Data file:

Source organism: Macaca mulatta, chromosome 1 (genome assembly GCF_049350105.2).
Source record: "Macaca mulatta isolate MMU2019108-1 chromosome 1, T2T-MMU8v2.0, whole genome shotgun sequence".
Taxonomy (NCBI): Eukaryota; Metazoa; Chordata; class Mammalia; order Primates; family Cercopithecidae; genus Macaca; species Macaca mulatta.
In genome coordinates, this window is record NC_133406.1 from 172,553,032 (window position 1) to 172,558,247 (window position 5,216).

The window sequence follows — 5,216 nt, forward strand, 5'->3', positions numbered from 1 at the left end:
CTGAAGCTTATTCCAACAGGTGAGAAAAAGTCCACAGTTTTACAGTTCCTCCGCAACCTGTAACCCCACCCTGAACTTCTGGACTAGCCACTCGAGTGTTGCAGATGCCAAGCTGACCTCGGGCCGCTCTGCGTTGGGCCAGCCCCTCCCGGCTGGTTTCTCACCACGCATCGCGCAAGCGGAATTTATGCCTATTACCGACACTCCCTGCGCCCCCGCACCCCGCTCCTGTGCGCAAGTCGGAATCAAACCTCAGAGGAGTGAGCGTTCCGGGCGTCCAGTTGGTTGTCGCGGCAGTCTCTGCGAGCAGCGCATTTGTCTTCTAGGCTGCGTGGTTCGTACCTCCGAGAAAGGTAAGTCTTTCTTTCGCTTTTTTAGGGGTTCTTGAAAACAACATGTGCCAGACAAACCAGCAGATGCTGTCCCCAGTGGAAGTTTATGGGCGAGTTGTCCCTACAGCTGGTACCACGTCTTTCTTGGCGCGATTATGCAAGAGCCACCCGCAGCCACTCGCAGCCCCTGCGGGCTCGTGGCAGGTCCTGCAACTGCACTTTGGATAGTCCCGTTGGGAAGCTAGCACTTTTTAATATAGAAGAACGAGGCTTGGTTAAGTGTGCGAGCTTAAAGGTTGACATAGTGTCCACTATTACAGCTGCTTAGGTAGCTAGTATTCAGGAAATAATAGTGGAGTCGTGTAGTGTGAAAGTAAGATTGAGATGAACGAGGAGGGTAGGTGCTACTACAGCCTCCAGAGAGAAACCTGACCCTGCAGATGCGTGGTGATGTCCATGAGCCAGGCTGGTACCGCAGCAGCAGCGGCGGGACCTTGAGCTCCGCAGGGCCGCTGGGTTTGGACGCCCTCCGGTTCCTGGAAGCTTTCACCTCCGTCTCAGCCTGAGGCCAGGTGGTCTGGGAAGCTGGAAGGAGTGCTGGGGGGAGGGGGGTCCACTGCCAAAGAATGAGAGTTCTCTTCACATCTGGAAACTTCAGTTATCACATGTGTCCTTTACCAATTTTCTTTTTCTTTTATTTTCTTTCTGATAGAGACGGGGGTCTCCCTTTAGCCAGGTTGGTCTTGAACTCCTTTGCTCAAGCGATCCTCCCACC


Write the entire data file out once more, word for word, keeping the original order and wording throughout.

Source organism: Macaca mulatta, chromosome 1 (genome assembly GCF_049350105.2).
Source record: "Macaca mulatta isolate MMU2019108-1 chromosome 1, T2T-MMU8v2.0, whole genome shotgun sequence".
Taxonomy (NCBI): Eukaryota; Metazoa; Chordata; class Mammalia; order Primates; family Cercopithecidae; genus Macaca; species Macaca mulatta.
In genome coordinates, this window is record NC_133406.1 from 172,553,032 (window position 1) to 172,558,247 (window position 5,216).

The window sequence follows — 5,216 nt, forward strand, 5'->3', positions numbered from 1 at the left end:
CTGAAGCTTATTCCAACAGGTGAGAAAAAGTCCACAGTTTTACAGTTCCTCCGCAACCTGTAACCCCACCCTGAACTTCTGGACTAGCCACTCGAGTGTTGCAGATGCCAAGCTGACCTCGGGCCGCTCTGCGTTGGGCCAGCCCCTCCCGGCTGGTTTCTCACCACGCATCGCGCAAGCGGAATTTATGCCTATTACCGACACTCCCTGCGCCCCCGCACCCCGCTCCTGTGCGCAAGTCGGAATCAAACCTCAGAGGAGTGAGCGTTCCGGGCGTCCAGTTGGTTGTCGCGGCAGTCTCTGCGAGCAGCGCATTTGTCTTCTAGGCTGCGTGGTTCGTACCTCCGAGAAAGGTAAGTCTTTCTTTCGCTTTTTTAGGGGTTCTTGAAAACAACATGTGCCAGACAAACCAGCAGATGCTGTCCCCAGTGGAAGTTTATGGGCGAGTTGTCCCTACAGCTGGTACCACGTCTTTCTTGGCGCGATTATGCAAGAGCCACCCGCAGCCACTCGCAGCCCCTGCGGGCTCGTGGCAGGTCCTGCAACTGCACTTTGGATAGTCCCGTTGGGAAGCTAGCACTTTTTAATATAGAAGAACGAGGCTTGGTTAAGTGTGCGAGCTTAAAGGTTGACATAGTGTCCACTATTACAGCTGCTTAGGTAGCTAGTATTCAGGAAATAATAGTGGAGTCGTGTAGTGTGAAAGTAAGATTGAGATGAACGAGGAGGGTAGGTGCTACTACAGCCTCCAGAGAGAAACCTGACCCTGCAGATGCGTGGTGATGTCCATGAGCCAGGCTGGTACCGCAGCAGCAGCGGCGGGACCTTGAGCTCCGCAGGGCCGCTGGGTTTGGACGCCCTCCGGTTCCTGGAAGCTTTCACCTCCGTCTCAGCCTGAGGCCAGGTGGTCTGGGAAGCTGGAAGGAGTGCTGGGGGGAGGGGGGTCCACTGCCAAAGAATGAGAGTTCTCTTCACATCTGGAAACTTCAGTTATCACATGTGTCCTTTACCAATTTTCTTTTTCTTTTATTTTCTTTCTGATAGAGACGGGGGTCTCCCTTTAGCCAGGTTGGTCTTGAACTCCTTTGCTCAAGCGATCCTCCCACC